03 July 2012

More Twisting Needed


The logic in the majority opinion is the jurisprudential equivalent of passing a camel through the eye of a needle. The logic is so tortured, unexpected and unprecedented that even the law's most fervent supporters did not make or anticipate the court's argument in its support. Under the Constitution, a tax must originate in the House (which this law did not), and it must be applied for doing something (like earning income or purchasing tobacco or fuel), not for doing nothing. In all the history of the court, it never has held that a penalty imposed for violating a federal law was really a tax. And it never has converted linguistically the congressional finding of penalty into the judicial declaration of tax, absent finding subterfuge on the part of congressional draftsmanship.
So, the USSC effectively argued that ObamaCare was constitutional because it was a tax.  However, the bill did not originate in the house, which makes the bill unconstitutional on procedural grounds.  Thus, if the USSC truly believes that ObamaCare is a tax, they will have to declare it unconstitutional because it wasn’t enacted correctly.

Basically, ObamaCare is unconstitutional pretty much any way you want to slice it.  That it hasn’t been overturned in any meaningful way should simply indicate that rule of law is still pretty much dead, and that America is now governed by the whims of nine oligarchs in robes.

8 comments:

  1. Actually, it did - technically - originate in the House. I don't recall which HR is was, but basically the Senate rewrote it entirely, then renamed it.

    Yeah, maybe it's a difference without distinction, but that's how they're covering their butts on this one.

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  2. @Anon.- I'm not sure it's supposed to work that way, but whatever. Obviously there isn't any point in appealing to the constitution anymore.

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  3. The Supreme Court has gotten decisions wrong before. Remember Dred Scott, anyone?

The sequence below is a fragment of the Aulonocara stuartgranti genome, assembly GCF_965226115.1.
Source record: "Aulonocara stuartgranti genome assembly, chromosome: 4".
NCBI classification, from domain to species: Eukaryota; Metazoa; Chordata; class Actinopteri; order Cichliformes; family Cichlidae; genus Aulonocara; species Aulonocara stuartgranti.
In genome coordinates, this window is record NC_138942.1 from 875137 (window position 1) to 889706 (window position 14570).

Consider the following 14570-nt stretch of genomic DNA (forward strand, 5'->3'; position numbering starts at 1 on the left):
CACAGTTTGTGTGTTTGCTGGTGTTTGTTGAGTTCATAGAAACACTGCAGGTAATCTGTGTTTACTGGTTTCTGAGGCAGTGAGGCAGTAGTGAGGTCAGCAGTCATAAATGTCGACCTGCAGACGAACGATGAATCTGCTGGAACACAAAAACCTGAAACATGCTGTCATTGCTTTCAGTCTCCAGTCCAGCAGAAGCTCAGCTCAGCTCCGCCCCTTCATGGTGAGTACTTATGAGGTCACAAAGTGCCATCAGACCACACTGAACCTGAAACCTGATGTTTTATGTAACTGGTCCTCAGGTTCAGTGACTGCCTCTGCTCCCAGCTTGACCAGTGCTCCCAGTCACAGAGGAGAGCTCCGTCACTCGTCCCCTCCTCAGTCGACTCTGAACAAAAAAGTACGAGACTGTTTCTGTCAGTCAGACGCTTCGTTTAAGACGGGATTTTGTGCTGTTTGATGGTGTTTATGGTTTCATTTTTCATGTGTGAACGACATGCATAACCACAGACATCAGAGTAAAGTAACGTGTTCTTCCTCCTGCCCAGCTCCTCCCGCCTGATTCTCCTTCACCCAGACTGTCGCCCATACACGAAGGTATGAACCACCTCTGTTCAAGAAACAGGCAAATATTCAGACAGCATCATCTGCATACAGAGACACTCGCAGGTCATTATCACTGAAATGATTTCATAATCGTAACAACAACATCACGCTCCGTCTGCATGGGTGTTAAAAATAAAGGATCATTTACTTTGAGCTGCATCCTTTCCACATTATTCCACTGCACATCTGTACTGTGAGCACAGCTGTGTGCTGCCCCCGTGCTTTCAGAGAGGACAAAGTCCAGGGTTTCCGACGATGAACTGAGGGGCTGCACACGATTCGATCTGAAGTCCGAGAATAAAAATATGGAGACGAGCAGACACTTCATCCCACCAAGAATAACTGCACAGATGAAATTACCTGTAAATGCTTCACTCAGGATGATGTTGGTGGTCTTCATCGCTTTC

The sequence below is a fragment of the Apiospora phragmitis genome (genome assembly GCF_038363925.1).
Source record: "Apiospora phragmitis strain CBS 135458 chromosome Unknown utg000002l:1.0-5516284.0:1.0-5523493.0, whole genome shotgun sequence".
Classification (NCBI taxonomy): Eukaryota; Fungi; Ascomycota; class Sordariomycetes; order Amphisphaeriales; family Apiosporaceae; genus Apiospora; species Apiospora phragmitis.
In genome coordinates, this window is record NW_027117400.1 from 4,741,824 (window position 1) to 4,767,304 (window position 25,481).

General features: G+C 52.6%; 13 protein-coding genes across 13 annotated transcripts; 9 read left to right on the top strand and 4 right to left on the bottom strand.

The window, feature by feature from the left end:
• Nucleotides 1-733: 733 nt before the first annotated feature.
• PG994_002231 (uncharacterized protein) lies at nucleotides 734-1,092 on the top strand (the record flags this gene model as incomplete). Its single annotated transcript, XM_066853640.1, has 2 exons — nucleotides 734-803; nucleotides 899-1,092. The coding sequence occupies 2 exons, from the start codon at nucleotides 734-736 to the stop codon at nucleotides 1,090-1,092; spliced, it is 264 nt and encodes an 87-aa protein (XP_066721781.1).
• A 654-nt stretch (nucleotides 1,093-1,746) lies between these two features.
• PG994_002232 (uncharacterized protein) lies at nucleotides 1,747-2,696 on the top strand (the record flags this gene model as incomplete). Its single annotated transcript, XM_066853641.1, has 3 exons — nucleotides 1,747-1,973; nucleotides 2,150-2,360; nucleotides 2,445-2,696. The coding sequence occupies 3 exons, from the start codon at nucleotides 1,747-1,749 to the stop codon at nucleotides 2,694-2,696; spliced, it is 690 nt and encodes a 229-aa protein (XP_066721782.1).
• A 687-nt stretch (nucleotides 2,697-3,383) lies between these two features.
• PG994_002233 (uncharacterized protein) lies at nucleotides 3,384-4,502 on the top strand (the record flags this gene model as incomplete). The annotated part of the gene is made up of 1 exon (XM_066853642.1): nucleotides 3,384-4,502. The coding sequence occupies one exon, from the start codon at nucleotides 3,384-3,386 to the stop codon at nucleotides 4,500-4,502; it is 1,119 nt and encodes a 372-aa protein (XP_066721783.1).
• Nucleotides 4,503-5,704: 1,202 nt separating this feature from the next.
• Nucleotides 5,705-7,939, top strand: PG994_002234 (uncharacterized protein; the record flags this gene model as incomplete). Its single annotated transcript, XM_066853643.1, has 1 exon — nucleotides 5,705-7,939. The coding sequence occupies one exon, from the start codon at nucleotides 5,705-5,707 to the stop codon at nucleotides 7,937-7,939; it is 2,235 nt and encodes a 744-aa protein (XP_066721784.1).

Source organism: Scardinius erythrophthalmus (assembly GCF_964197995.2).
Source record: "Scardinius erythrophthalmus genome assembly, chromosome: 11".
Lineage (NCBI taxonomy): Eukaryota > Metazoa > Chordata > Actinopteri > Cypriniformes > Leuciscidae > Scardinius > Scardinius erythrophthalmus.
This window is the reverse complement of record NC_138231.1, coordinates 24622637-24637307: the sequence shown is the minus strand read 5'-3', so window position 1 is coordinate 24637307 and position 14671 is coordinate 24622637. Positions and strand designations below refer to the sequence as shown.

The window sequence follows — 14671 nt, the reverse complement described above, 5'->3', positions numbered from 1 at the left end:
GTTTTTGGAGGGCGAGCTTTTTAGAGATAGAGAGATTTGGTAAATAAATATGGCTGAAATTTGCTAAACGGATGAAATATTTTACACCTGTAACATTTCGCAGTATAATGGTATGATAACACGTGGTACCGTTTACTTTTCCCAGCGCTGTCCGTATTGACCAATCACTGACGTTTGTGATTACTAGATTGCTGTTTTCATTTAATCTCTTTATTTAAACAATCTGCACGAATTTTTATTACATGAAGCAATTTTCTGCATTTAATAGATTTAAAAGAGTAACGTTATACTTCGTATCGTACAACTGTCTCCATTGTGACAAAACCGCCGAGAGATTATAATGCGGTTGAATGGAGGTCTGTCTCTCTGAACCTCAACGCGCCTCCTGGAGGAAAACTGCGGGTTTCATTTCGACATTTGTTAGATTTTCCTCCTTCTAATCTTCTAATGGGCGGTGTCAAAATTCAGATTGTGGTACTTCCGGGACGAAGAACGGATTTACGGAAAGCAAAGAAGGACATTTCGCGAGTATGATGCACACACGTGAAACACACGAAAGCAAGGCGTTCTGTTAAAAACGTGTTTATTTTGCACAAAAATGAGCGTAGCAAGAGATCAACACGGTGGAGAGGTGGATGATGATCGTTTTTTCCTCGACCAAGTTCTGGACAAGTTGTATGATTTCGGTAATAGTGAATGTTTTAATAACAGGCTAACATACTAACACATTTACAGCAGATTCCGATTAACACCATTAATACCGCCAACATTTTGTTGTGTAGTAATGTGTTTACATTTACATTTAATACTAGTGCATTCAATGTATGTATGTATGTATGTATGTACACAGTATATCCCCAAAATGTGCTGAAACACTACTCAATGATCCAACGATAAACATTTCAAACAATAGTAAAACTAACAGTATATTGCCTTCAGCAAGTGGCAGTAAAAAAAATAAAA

Oh, and even if Judge Napolitano is right (and I believe he is), to whom would we APPEAL the constitutionality of this 'tax' bill, the same court that made this bizarre, incorrect, not to mention unconstitutional, ruling?! Come on! As SG said, we can't appeal to the Constitution anymore.

    James Madison, father of the Constitution, said this: the Constitution is for a MORAL & RELIGIOUS PEOPLE (emphasis mine); it is totally unsuitable to the governance of any other. How true it is. When we had Bill Clinton debating the meaning of is 20 years ago, that told you all you needed to know about what kind of people we are...

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  4. I believe the game hinges on what they said it is. They said that as a tax it is constitutional. Now, opponents can go back and say that as a tax it is unconstitutional because it wasn't enacted under proper taxing procedure and/or whatever other reason. That's how I'm reading it.

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  5. My objection is that I don't buy that the penaltax is one of the permissible taxes under the amended Constitution. (I know noöne in power cares; I'm writing for the purposes of academic discussion.)

    "Imposts, duties, and excises" are the Constitution's indirect taxes. Indirect taxes are event taxes, not non-event taxes (I'm echoing Napolitano here.) You must be able to avoid an indirect tax by sitting on your hands, or it is something other than an indirect tax. Strike one.

    "Capitation or other direct tax" (pre-16th) are the original Constitution's direct taxes. The penaltax isn't one of these because there's no way that the number of uninsured people is going to be proportionally equal in every state. Strike two.